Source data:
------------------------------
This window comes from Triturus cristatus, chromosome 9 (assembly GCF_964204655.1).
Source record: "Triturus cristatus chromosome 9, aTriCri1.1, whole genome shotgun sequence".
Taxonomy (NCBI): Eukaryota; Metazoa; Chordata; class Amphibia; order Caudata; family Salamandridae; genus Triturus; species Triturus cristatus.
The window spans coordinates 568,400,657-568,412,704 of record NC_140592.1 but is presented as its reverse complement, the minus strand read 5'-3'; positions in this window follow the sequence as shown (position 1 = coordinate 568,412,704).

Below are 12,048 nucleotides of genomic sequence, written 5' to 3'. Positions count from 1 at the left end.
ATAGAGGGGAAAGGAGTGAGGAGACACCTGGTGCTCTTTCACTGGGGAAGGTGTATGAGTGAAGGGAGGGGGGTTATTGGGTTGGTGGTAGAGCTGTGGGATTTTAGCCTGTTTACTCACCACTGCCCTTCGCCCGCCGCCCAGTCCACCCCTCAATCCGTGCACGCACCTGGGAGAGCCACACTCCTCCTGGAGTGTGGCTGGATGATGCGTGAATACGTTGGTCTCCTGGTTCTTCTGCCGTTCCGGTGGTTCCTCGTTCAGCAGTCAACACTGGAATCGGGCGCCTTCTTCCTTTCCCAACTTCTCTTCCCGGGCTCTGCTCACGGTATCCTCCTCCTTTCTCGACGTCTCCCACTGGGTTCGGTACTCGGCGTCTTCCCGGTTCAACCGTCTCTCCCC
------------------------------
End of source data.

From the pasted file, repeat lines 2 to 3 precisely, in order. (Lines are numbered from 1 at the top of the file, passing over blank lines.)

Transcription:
Source record: "Triturus cristatus chromosome 9, aTriCri1.1, whole genome shotgun sequence".
Taxonomy (NCBI): Eukaryota; Metazoa; Chordata; class Amphibia; order Caudata; family Salamandridae; genus Triturus; species Triturus cristatus.